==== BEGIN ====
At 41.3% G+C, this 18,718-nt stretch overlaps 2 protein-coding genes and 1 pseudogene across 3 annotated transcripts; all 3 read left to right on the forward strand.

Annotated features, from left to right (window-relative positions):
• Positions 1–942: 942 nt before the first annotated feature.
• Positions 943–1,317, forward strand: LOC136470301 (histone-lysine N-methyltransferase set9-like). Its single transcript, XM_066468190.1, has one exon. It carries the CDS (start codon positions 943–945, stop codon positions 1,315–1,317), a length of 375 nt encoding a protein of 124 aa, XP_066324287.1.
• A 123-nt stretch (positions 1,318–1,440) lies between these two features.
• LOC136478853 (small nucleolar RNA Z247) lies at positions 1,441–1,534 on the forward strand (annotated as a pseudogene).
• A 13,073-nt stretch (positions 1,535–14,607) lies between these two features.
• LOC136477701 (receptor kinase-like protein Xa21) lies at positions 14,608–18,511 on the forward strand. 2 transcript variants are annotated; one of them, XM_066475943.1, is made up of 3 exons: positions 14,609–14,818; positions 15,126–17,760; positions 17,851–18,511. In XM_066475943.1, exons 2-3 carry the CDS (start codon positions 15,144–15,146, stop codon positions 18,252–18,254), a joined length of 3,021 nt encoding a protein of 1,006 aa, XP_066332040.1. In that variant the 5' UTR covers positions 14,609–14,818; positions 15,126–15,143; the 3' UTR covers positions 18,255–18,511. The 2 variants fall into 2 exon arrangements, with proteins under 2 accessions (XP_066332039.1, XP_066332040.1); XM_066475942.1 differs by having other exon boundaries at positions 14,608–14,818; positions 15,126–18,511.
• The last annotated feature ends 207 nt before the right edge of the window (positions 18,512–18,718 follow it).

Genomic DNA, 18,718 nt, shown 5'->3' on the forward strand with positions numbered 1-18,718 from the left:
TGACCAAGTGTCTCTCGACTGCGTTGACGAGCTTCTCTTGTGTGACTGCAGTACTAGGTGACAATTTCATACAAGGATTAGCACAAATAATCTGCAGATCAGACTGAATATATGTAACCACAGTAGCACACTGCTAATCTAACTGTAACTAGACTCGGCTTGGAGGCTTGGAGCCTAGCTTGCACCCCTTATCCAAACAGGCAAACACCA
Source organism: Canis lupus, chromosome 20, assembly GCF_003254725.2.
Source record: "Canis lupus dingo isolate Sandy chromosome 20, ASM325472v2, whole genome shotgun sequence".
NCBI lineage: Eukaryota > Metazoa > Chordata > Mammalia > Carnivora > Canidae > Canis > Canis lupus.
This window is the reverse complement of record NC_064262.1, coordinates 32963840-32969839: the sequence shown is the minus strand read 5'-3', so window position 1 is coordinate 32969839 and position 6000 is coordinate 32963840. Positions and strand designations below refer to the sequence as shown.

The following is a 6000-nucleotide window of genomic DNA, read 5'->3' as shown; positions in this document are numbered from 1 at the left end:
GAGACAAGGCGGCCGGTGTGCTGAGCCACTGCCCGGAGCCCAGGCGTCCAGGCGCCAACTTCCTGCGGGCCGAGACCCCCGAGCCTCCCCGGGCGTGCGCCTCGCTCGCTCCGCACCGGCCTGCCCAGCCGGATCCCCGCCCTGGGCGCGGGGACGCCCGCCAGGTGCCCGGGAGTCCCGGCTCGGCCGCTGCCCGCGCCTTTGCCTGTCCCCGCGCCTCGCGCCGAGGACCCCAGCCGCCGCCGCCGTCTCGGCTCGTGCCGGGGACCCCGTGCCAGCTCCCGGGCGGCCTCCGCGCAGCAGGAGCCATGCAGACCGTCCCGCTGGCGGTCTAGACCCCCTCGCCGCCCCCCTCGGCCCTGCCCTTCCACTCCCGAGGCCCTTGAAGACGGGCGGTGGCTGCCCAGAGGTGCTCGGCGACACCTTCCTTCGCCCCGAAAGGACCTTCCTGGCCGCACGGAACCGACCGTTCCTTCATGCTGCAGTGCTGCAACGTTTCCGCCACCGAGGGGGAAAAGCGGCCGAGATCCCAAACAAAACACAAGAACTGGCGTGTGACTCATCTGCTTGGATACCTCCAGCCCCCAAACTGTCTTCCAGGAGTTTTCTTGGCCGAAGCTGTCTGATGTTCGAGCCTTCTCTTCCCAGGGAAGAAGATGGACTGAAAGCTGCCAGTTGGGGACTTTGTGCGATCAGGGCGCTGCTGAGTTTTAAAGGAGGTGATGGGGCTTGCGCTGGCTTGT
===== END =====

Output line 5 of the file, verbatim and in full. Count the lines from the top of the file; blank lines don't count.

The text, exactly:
• A 123-nt stretch (positions 1,318–1,440) lies between these two features.